“It would be easy to put the same ramen we serve at the store in paper containers and hand it over to customers, but we don’t do that,” Shono said in an email, via a translator. “Our mission is to keep the quality high and spread genuine ramen, thus we are developing noodles that can maintain their deliciousness over longer periods of time.”

The different ingredients that go into Mensho Tokyo's vegan mazusoba (soupless ramen) arranged in the bowl before mixing.
The vegan mazesoba, or soupless ramen, features fried enoki mushroom “chashu.”

“Ura,” in Japanese, refers to something that’s secret or on the “reverse side,” Plaut says, noting that the advantage of reopening with the new “Ura Mensho” brand name for now is that it gives the restaurant license to experiment with new dishes. In part, that’s meant the addition of a number of new vegan options, including a vegan tantanmen and a vegan mazesoba—or soupless ramen—that features a take on “chashu” that’s made with the thickly sliced base of a stalk of enoki mushrooms. Even the classic tori paitan ramen has been tweaked.

The reopening has not come without its share of challenges. Every day, Plaut says, DoorDash drivers have arrived during lunchtime to pick up orders from a now-nonexistent menu that only ran for a month near the start of the pandemic—even though Mensho Tokyo never asked to reactivate its DoorDash account, and despite the restaurant having otherwise been a dine-in and dinner-only restaurant for the entirety of its existence.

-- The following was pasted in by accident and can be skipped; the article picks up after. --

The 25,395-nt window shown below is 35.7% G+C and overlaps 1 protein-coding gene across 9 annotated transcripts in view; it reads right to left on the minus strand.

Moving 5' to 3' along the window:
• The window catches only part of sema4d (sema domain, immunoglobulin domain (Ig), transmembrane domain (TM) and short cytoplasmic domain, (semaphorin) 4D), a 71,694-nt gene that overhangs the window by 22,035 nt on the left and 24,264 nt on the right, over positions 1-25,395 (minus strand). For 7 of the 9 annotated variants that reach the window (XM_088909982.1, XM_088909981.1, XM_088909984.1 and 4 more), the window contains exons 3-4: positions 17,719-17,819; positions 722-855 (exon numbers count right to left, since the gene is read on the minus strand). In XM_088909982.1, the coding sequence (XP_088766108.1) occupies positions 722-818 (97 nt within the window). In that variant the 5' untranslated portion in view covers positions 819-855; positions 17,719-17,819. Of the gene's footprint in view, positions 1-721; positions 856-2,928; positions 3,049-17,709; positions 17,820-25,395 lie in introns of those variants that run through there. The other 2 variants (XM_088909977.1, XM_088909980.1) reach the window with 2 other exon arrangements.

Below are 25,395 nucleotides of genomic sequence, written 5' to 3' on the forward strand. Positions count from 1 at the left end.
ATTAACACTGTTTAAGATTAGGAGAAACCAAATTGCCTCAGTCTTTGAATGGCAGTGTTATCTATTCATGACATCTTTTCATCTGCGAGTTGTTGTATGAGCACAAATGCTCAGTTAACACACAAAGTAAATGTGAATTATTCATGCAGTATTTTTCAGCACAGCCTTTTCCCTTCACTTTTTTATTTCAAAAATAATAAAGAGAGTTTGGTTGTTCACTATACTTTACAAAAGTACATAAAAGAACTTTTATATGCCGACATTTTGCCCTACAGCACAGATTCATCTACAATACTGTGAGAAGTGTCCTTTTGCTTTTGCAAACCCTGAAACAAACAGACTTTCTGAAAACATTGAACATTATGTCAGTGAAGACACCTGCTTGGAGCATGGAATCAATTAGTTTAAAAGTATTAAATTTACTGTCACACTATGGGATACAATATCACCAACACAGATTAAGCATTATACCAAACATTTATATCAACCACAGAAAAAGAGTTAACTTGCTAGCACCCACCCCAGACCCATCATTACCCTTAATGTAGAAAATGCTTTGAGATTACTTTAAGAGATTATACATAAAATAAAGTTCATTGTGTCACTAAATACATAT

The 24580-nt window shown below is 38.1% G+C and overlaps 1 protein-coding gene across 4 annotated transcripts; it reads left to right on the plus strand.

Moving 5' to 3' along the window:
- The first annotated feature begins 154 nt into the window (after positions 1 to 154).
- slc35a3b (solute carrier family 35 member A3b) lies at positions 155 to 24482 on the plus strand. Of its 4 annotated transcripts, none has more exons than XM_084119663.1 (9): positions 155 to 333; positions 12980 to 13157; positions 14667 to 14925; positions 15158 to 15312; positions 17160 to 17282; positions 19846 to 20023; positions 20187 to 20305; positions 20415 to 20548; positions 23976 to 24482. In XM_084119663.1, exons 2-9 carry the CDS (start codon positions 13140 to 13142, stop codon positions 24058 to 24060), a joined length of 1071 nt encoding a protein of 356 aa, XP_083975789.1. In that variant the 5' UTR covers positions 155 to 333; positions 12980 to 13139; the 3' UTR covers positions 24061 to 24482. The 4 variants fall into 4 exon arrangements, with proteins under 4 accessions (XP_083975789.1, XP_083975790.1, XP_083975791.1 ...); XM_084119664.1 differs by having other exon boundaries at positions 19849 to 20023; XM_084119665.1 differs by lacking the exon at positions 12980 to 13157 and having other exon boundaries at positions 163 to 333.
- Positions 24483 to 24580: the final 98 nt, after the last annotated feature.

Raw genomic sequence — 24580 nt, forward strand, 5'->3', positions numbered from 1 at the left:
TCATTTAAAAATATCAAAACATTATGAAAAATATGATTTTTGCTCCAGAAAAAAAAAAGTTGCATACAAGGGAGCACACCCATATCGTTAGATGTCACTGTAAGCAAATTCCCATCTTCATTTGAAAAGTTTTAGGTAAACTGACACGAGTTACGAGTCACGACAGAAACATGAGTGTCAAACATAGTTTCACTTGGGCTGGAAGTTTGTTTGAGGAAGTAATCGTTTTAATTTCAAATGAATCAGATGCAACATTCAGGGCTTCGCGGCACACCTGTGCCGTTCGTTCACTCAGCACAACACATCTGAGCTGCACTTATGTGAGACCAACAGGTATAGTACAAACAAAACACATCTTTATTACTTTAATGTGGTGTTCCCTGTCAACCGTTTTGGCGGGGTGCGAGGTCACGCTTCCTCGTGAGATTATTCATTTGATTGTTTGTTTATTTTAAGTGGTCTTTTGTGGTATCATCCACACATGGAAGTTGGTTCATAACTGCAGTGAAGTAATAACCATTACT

Even accounting for the necessary social distancing measures, which will cap the restaurant’s indoor capacity at 15 diners, Plaut says the idea is to stay true to Mensho Tokyo’s original mission, which was to create a ramen experience that was as close as possible to what you’d find in Japan. In part, that means no preordering and no reservations—and yes, the long lines that come with that approach. 

The restaurant has also applied for permission to add outdoor seating, and while Plaut says they aren’t sure yet if they’ll go ahead with the plan, Shono has been tinkering with the idea of setting up an outside Japanese-style yatai, or street cart, to serve ramen the way it was traditionally served in its earliest days in Japan.

Meanwhile, Mensho Tokyo is gearing up for a significant Bay Area expansion. The opening of its long-awaited Twitter building location is dependent on when the food hall itself is ready to open, but Plaut says that it should happen sometime this year—perhaps as early as June. And Menya Shono, the first U.S. franchise location for Shono’s flagship restaurant in Tokyo, should be ready to open at 908 4th Street in downtown San Rafael in the next three weeks. Instead of the tori paitan style, the focus at the new restaurant will be on soups made with pork bones, with prices a little bit more affordable than they are at Mensho Tokyo.


Mensho Tokyo is located at 672 Geary Street in San Francisco. Its current hours are Wednesday through Sunday, 5–9 p.m., indoor dine-in service only. For current updates, follow chef Tomoharu Shono on Instagram.